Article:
The multibillion-dollar company that runs the immigrant detention center in Tacoma confirmed deploying “chemical agents” Wednesday as conflict over allegedly inadequate food and unsanitary conditions escalate.
GEO Group guards at the Northwest ICE Processing Center took the measure after U.S. Immigration and Customs Enforcement authorized “non-lethal use of force” in response to a confrontation during a housing unit inspection that discovered contraband razor blades, an ICE spokesperson said.
The unit’s detainees barricaded their door before the chemical agents were used, according to GEO and a witness, and multiple reports say a hunger strike is taking place at the facility, though that’s contested by GEO.
Maru Mora Villalpando, of the group La Resistencia, which closely follows conditions at the detention center, said Wednesday’s confrontation marked the first time she’s heard of chemical agents being used at the facility, though there have been reports of tear gas used at other immigrant detention centers.
She also said one detainee tried to kill himself after the incident — a claim GEO and ICE deny. A detainee at the facility died of suicide in 2018.
The confrontation taps into a battle between state officials who want to ban privately run detention operations and the corporate and government entities that seek to keep them running. It also highlights the opaque way the Tacoma facility runs, with confusing messages about who’s ultimately responsible for an institution operated by a private company under contract with U.S. Immigration and Customs Enforcement.
“These latest reports are alarming,” Washington Attorney General Bob Ferguson said in a statement. “Unfortunately, they are consistent with the concerns my office has long had regarding the unlawful and unsafe conditions at the Northwest ICE Processing Center.”
GEO fired back in a statement, strongly refuting “baseless allegations” the Florida-based company claimed “are part of a long-standing radical campaign to attack ICE contractors, abolish ICE, and end federal immigration detention by proxy” in Washington.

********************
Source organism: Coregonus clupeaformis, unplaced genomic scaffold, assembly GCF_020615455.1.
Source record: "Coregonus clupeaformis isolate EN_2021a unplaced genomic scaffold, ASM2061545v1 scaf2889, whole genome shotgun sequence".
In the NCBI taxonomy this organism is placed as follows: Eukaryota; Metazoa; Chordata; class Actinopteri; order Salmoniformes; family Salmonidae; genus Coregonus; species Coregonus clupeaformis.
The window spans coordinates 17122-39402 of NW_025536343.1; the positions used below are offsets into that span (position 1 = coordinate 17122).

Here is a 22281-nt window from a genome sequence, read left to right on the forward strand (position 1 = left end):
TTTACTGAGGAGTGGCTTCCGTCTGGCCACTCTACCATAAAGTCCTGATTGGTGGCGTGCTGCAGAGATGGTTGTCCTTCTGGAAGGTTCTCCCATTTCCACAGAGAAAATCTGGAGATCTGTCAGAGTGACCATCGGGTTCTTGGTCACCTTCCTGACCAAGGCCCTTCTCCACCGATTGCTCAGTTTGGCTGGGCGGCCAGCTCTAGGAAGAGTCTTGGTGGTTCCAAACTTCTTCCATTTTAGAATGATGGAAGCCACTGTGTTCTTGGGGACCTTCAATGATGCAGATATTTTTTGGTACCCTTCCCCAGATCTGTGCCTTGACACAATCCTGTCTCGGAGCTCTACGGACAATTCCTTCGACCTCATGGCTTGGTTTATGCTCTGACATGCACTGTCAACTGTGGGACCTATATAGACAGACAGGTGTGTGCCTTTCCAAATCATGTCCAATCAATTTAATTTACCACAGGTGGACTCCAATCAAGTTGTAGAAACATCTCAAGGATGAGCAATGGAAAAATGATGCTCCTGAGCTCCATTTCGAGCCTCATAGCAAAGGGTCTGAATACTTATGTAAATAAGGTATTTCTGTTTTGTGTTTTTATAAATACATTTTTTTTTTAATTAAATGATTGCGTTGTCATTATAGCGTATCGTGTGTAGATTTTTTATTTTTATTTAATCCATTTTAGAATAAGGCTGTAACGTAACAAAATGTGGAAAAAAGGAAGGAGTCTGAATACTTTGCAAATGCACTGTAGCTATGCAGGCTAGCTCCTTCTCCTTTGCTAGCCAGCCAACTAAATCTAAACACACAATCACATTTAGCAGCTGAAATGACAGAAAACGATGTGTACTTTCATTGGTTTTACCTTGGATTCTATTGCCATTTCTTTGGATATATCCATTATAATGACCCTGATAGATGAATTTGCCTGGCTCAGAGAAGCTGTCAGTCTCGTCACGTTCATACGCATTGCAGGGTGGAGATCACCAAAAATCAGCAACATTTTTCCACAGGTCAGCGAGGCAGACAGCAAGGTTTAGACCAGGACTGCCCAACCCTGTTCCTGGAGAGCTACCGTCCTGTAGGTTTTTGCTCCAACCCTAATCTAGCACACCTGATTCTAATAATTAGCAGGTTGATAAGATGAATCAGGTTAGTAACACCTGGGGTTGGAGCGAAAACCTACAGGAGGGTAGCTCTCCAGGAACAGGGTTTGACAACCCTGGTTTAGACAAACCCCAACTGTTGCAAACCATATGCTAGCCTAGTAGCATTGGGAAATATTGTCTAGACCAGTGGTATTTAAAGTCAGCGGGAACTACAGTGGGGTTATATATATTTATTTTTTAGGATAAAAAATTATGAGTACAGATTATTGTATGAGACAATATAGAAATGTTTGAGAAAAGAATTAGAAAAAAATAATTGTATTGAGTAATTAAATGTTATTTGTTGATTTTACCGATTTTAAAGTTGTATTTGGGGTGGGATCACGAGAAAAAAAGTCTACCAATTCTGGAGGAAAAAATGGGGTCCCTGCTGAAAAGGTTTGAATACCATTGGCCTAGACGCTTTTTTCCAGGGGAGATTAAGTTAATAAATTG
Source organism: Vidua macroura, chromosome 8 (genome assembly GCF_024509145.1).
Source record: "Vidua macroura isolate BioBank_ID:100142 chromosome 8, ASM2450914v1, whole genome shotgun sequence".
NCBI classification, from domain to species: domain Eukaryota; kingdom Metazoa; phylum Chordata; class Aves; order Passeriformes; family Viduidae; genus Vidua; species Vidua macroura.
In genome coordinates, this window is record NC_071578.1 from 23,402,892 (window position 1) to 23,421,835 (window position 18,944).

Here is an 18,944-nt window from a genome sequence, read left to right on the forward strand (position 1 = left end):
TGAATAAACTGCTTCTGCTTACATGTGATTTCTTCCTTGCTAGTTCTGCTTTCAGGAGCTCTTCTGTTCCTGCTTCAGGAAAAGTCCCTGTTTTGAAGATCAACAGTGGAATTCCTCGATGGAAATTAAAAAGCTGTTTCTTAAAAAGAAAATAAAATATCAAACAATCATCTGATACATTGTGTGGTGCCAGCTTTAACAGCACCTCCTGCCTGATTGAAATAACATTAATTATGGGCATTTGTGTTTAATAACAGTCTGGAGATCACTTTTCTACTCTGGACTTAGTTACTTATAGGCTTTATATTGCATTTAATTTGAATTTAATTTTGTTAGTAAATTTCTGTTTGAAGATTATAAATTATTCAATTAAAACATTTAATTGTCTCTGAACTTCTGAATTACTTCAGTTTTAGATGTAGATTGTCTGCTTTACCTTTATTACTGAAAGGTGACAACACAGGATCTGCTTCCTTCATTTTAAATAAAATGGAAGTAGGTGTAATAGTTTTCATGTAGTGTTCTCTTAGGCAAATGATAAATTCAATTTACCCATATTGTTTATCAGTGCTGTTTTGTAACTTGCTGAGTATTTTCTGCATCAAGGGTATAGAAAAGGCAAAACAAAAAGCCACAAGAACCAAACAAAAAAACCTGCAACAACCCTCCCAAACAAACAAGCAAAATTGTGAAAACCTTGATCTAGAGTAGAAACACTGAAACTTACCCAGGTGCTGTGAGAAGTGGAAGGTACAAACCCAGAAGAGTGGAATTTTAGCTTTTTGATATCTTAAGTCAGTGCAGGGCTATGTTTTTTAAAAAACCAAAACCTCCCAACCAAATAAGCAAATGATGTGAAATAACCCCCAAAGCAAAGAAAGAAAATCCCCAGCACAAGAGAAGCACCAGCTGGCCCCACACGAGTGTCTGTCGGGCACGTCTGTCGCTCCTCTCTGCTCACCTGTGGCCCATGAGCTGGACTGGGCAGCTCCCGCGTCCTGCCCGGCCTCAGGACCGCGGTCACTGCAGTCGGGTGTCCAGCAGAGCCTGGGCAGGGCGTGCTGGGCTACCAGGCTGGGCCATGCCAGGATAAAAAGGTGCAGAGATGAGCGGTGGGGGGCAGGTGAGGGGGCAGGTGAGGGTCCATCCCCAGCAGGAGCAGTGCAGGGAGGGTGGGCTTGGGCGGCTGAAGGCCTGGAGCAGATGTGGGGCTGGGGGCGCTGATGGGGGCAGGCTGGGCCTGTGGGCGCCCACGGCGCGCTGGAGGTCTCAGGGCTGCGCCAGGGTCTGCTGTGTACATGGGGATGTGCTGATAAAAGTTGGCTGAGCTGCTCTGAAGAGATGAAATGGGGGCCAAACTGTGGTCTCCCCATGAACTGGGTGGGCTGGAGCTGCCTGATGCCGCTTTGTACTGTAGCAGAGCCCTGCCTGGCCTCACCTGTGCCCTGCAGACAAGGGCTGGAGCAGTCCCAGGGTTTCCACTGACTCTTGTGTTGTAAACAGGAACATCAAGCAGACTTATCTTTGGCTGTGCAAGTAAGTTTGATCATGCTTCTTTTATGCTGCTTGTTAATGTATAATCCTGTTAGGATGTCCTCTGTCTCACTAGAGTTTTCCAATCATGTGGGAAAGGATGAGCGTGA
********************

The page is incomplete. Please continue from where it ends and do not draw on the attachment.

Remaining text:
David Yost, the ICE spokesperson, wrote in an email that the agency “is committed to ensuring that all those in its custody reside in safe, secure and humane environments.” He also included a photo of a razor blade attached to a comb that was confiscated during Wednesday’s inspection.
In a previous phone call, Yost indicated ICE had limited control over what happens in the facility that bears its name. “I don’t have direct oversight over GEO,” he said, referring questions to that company.
Yet, Christopher Ferreira, a GEO corporate relations manager, said by phone the company would only comment by email because all statements must be approved by ICE. The government agency sends immigrants to the facility that it charges with being in the country unlawfully.
According to the statement Ferreira later sent, the Wednesday incident involved “a small group of high-security detainees” who were being disruptive, barricading themselves inside their housing unit and blocking security cameras.
“Staff were able to diffuse the initial disruption, with more than half of the detainees complying,” Ferreira said. “However, the remaining detainees continued to be unresponsive to staff orders and, as a matter of protocol, this resulted in the use of chemical agents.”
The statement added: “We take the use of chemical agents with the utmost seriousness and our staff follow strict federal standards as it relates to their use.”
Christian Dueñas, who’s being held in a unit directly across from the one where the confrontation occurred, said he could see and hear much of what happened. The confrontation began, he said, when guards inspected the unit, which Dueñas estimates holds roughly 30 people. The guards confiscated empty soda bottles detainees were using as water bottles, a use guards said was prohibited, said Dueñas, who didn’t mention razor blades.